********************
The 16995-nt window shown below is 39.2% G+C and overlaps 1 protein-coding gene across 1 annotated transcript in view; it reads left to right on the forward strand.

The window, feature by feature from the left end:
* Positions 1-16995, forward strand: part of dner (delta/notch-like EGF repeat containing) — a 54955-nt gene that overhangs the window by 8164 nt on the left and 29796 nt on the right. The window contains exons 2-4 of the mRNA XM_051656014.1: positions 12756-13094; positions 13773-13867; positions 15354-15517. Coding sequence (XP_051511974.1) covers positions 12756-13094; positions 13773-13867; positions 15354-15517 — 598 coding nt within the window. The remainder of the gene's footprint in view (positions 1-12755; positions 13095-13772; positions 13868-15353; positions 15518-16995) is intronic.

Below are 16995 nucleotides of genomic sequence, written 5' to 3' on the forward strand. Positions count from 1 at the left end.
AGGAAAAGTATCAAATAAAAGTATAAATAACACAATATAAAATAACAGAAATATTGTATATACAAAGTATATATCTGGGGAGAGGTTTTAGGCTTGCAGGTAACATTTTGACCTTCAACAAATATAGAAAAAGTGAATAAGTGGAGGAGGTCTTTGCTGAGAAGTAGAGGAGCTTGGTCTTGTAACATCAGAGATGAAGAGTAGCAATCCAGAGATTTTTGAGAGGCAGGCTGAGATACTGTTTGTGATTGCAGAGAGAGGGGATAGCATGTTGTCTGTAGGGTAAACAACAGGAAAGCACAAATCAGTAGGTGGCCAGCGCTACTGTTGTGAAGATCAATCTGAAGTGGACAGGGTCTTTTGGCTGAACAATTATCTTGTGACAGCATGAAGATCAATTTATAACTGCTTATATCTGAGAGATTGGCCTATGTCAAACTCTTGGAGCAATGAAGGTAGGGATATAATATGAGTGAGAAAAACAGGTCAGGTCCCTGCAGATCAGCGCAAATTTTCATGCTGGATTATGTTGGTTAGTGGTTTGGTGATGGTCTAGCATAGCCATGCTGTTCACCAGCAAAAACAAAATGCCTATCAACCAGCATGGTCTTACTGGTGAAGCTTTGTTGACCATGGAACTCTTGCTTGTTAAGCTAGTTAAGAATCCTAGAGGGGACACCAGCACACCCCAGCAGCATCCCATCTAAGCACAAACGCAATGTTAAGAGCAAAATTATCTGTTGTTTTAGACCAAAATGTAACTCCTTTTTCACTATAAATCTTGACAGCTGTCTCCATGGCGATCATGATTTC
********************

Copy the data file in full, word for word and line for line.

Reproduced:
The 16995-nt window shown below is 39.2% G+C and overlaps 1 protein-coding gene across 1 annotated transcript in view; it reads left to right on the forward strand.

The window, feature by feature from the left end:
* Positions 1-16995, forward strand: part of dner (delta/notch-like EGF repeat containing) — a 54955-nt gene that overhangs the window by 8164 nt on the left and 29796 nt on the right. The window contains exons 2-4 of the mRNA XM_051656014.1: positions 12756-13094; positions 13773-13867; positions 15354-15517. Coding sequence (XP_051511974.1) covers positions 12756-13094; positions 13773-13867; positions 15354-15517 — 598 coding nt within the window. The remainder of the gene's footprint in view (positions 1-12755; positions 13095-13772; positions 13868-15353; positions 15518-16995) is intronic.

Below are 16995 nucleotides of genomic sequence, written 5' to 3' on the forward strand. Positions count from 1 at the left end.
AGGAAAAGTATCAAATAAAAGTATAAATAACACAATATAAAATAACAGAAATATTGTATATACAAAGTATATATCTGGGGAGAGGTTTTAGGCTTGCAGGTAACATTTTGACCTTCAACAAATATAGAAAAAGTGAATAAGTGGAGGAGGTCTTTGCTGAGAAGTAGAGGAGCTTGGTCTTGTAACATCAGAGATGAAGAGTAGCAATCCAGAGATTTTTGAGAGGCAGGCTGAGATACTGTTTGTGATTGCAGAGAGAGGGGATAGCATGTTGTCTGTAGGGTAAACAACAGGAAAGCACAAATCAGTAGGTGGCCAGCGCTACTGTTGTGAAGATCAATCTGAAGTGGACAGGGTCTTTTGGCTGAACAATTATCTTGTGACAGCATGAAGATCAATTTATAACTGCTTATATCTGAGAGATTGGCCTATGTCAAACTCTTGGAGCAATGAAGGTAGGGATATAATATGAGTGAGAAAAACAGGTCAGGTCCCTGCAGATCAGCGCAAATTTTCATGCTGGATTATGTTGGTTAGTGGTTTGGTGATGGTCTAGCATAGCCATGCTGTTCACCAGCAAAAACAAAATGCCTATCAACCAGCATGGTCTTACTGGTGAAGCTTTGTTGACCATGGAACTCTTGCTTGTTAAGCTAGTTAAGAATCCTAGAGGGGACACCAGCACACCCCAGCAGCATCCCATCTAAGCACAAACGCAATGTTAAGAGCAAAATTATCTGTTGTTTTAGACCAAAATGTAACTCCTTTTTCACTATAAATCTTGACAGCTGTCTCCATGGCGATCATGATTTC